Ok, it is too perfect. Next he’s gonna tell me he’s convinced my family and friends to move to Antwerp too.

«But won’t the reporting be extremely biased from a journalist who’s given an exclusive access to a team for a whole season?» I ask starting to chip away at this perfect painting Ollie has set before me.

«You’ll write whatever you want,» Ollie says and he’s dead serious. «Whether that’s positive or negative, compliments or criticism, that’s entirely up you. I’m not your employer and I have no say in what you write.»

I couldn’t care less about the Belgian newspaper and almost dread having to write short articles updating the local Belgians about the world of cycling, but the chance to write longer, more in-depth articles is very tempting. It’ll give me a chance to do the kind of writing I love. If that doesn’t work out, at least I’ll only be covering cycling and not the annual chicken race or the local Who-Gives-A-Damn Cup of racquet ball.

«What’s in it for you?» I ask, continuing to look for the fine print.

«PR, mainly,» he says and I can tell he’s being completely honest with me. «We’re a brand new Belgian team competing in Belgium. On the plus side, Belgium is crazy about cycling. On the other side, Belgium is crazy about cycling; it’s easy to get lost in a sea of teams, races and riders. We want to stand out. Part of that is finding someone from outside the Belgian world of cycling, someone with an outside perspective and more importantly, someone who’s got experience dealing with me and my team.»

«And what about the language barrier?» I ask. All other obstacles seems to have faded away in a short hour to a point where the language barrier is the only thing stopping me from jumping onboard for a Belgian adventure. Maybe being on the road again, following Ollie and his team – although it only consists of 1 rider at this point – has rekindled that feeling I had when I followed Le Coq Sportif, a feeling of loving my job and being excited about every day. Maybe its the city of Antwerp.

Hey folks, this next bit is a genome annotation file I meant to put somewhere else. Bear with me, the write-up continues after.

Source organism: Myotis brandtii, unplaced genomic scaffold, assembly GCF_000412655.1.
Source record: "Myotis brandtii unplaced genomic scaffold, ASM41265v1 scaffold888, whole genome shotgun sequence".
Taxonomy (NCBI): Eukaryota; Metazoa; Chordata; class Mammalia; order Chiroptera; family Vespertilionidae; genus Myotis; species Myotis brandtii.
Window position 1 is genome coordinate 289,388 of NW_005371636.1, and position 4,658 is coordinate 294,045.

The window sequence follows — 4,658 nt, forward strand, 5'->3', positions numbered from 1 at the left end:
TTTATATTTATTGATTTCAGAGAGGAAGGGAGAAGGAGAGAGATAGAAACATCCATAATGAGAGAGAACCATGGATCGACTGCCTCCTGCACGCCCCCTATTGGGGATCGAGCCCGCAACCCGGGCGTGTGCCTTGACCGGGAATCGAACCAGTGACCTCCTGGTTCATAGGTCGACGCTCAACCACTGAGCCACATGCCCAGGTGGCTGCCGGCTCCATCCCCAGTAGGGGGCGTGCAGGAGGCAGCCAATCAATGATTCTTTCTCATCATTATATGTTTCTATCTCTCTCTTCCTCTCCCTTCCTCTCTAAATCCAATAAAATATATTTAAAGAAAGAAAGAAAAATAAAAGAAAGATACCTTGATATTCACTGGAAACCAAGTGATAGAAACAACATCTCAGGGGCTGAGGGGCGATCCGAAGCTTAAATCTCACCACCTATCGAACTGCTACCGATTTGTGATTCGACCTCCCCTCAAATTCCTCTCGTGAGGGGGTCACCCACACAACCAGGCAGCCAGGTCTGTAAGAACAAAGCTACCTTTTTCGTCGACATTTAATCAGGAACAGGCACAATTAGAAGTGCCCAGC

Maybe its the coffee.

«You’ll pick it up,» Ollie says with a confidence on the subject I don’t possess. «If not, there are people at the newspaper who can translate. The only question you need to ask yourself is if this is something you really want to do. There are solutions for everything else.»

I tell him I have to think about it. I at least have to talk to my family and friends if I’m to move countries. Ollie receives a call and speaks in flemish. A waitress brings over another cup of coffee for me. I want to ask her if I can buy some of their coffee to bring with me to France but the language barrier makes me nervous and all I can manage is a smile.

«That’s great news,» Ollie says to whoever’s on the other line and I suddenly realize he’s switched from flemish to french. I can’t help but think it’s for my benefit, a final sales pitch targeting my curious side.

«Set up an appointment. I’m sure I can convince him.» Ollie hangs up and is suddenly in a rush to leave. Is it all an act, a staged call, leaving me with the impression that things are really happening here in Belgium? If it is, it’ll take at least a few weeks before I’m ready to admit that its actually working. Damn my curiosity.

«Oh, I almost forgot to ask,» I say as Ollie puts on his jacket to leave.

«Shoot,» he says.

«Would you say that a french-speaking Norwegian is the ideal sports director for a Flemish cycling team?»

It takes Ollie a few seconds to understand the context but then remembers the elderly gentleman’s words at the press conference and starts to laugh.

«No,» he says as he closes his jacket and opens the door.

«But I will be.»

Just love this, it is a lot of dull looking text, but it is truly worth the time spend. Keep it up !
Tamijo wrote:
Just love this, it is a lot of dull looking text, but it is truly worth the time spend. Keep it up !

Thank you. I appreciate the kind words! And I promise shorter texts and more pictures in the future! Just didn't have a lot of pictures for this part of the story Smile